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John Heckt
Export Settings
on Jul 19, 2016 at 2:11:07 am

Hey guys,

I recently did a shoot with my rebel t2i and an 18-135mm lens. I shot the video in 1920x1080 at 24 fps. I edit with Adobe Premiere Pro CC

Now that I think of it, I'm unclear as to what my sequence settings should be? Guidance?

My real question is what my export settings should be. My video will be going on YouTube. People have told me that the H264, Youtube 720 HD is a good setting for videos going up to YouTube. But if I shot in 1920x1080, shouldn't I go with 1920x1080 HD. I'll be shooting most of my video in the same manner for a few months, so I'd like to have a go to export setting. I would really appreciate the help, thanks everyone.


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Ht Davis
Re: Export Settings
on Jul 19, 2016 at 9:46:19 am

First, what kind of edits will be done? Pan\zooming? Speeding up\slowing down?

If you pan\zoom, you'll lose quality fast. If you zoom to 115, you'll be okay, but beyond that, you'll really notice a problem from 1080p or 720p video. If you were to make your own sequence, I'd go with a widescreen 720x480 size (480i usually, but 480p for our purposes). If you want to keep a 1:1 square pixel size and pixel aspect ratio of 16x9, use 853x480. You can zoom out unit you're just bigger than your frame (don't have the video auto resize, you won't be able to keep quality when pan\zooming; drop the video in and size it down until its just right). You can then zoom in without loss in quality, and move around a little. This works great for TV screens, or external screens that are better at upsizing. For standard computing however, don't pan\zoom if you want Sharp picture. Or only do it lightly using the 720p setting. Also, I recommend a max bit-rate of 10-12mbps. That's standard internet speed anymore, and won't lose much for quality. Set your low to 4 if you have sections where only 1 or 2 objects move slower, and 6 if you have more sections of action. Set the target to 8-10.

To answer your question, if you want to apply some slight zoom or reduction of shake, use a 720p 24fps sequence and size your video down manually to start. Then apply your other effects. When you output, start with the 720p setting and then adjust your bit-rate (leave it as Constant Frame rate CFR, but VBR for Variable bit rate) as mentioned above. You'll get outstanding quality.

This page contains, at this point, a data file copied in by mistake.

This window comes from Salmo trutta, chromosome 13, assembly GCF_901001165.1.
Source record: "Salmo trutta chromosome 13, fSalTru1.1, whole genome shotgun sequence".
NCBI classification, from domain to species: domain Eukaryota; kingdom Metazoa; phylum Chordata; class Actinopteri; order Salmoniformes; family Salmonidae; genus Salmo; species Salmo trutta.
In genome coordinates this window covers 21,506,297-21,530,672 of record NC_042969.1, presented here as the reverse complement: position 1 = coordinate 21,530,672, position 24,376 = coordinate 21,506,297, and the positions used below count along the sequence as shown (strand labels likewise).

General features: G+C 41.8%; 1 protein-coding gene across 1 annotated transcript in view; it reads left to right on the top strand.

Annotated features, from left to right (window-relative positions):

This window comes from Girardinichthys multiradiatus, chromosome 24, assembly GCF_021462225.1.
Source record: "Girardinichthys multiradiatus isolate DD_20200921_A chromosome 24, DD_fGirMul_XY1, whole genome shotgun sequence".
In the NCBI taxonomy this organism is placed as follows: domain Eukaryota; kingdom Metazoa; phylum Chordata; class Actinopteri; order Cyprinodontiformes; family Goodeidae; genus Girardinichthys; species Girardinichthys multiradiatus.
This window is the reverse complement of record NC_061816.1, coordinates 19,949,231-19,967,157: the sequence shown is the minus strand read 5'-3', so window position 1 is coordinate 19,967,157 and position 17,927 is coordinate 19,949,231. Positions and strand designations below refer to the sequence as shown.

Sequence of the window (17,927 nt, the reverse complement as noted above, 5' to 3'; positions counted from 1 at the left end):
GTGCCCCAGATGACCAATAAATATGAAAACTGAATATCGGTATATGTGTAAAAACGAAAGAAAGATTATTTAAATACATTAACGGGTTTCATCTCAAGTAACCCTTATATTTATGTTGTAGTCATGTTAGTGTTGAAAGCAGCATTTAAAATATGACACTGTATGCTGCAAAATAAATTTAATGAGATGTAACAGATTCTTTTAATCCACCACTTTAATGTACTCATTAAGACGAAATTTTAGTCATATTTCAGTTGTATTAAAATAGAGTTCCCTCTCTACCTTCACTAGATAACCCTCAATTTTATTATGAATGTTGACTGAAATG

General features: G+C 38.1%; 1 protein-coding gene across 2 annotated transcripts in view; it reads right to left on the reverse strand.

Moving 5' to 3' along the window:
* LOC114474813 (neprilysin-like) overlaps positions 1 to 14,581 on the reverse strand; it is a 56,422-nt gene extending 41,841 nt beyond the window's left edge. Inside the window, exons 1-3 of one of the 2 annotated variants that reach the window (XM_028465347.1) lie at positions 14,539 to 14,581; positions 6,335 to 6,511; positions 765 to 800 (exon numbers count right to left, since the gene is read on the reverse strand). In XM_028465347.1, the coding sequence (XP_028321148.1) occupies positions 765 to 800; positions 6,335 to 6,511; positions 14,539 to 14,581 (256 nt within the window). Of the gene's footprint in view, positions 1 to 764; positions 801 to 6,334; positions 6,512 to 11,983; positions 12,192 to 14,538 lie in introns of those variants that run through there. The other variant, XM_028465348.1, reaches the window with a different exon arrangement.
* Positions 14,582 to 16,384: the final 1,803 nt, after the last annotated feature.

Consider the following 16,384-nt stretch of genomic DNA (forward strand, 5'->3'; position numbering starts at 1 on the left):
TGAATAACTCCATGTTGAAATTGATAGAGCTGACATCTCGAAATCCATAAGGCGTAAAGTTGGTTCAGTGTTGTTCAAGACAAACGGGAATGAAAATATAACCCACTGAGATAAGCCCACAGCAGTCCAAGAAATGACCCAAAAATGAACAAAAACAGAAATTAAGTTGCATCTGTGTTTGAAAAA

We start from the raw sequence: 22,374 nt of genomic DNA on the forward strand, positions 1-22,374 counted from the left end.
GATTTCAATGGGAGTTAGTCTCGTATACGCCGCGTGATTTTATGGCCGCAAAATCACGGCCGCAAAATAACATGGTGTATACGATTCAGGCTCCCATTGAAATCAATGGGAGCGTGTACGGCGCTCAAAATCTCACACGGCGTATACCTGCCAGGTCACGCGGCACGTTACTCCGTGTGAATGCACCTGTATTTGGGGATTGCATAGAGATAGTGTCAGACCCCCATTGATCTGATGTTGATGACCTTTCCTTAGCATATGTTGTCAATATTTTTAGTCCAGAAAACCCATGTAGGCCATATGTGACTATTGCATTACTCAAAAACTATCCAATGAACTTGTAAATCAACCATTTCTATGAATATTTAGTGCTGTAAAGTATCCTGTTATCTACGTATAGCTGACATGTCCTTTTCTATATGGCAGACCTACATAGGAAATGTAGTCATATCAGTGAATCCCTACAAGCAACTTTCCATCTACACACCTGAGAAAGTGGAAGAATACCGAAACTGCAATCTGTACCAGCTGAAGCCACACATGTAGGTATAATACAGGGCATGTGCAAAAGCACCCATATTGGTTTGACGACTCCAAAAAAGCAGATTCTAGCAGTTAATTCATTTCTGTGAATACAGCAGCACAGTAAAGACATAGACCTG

If you don't need all the pan\zoom, use the 1080P and set the bit-rates as stated above. You'll get a larger frame size, more compression, but it will only hurt if your action is really intense. If you have some super awesome action, up the values by 3-5mb\s.
Either way, turn on frame blending. Sometimes one or two frames will be dropped by a camera and need to be rebuilt at the end. You can enable this by turning it on at export. If your audio slips out, Export your video only with the same formatting as the original, do not carry audio with it, turn on frame blending. This will build a useable video clip. Place it in the same sequence, unlink the audio from the original video, and link it to the new video. Delete the old video. Carry on.

Also, In light of recent problems found with audition, consider the following:
Make a Batch file in windows that will
1. take a dropped file as input(your session file will do)
2. get the parent folder (the whole structure is important)--this is the folder where your session is, along with the folder containing your audio files that you record.
3. periodically non-destructively (as in not deleting files that are no longer in the first folder) Mirror the contents of the parent folder to another location anywhere on any drive (every 2-5 minutes works) and make sure you set this folder, or you can simply use the parent folder of the original file and add a Backup folder inside,
4. then just continually make backups using a forever loop (Condition is always true like While 1==1). You can close it when you close audition by simply closing the Command prompt window. You won't lose everything even if you crash, after all, audition cannot delete what it knows nothing about.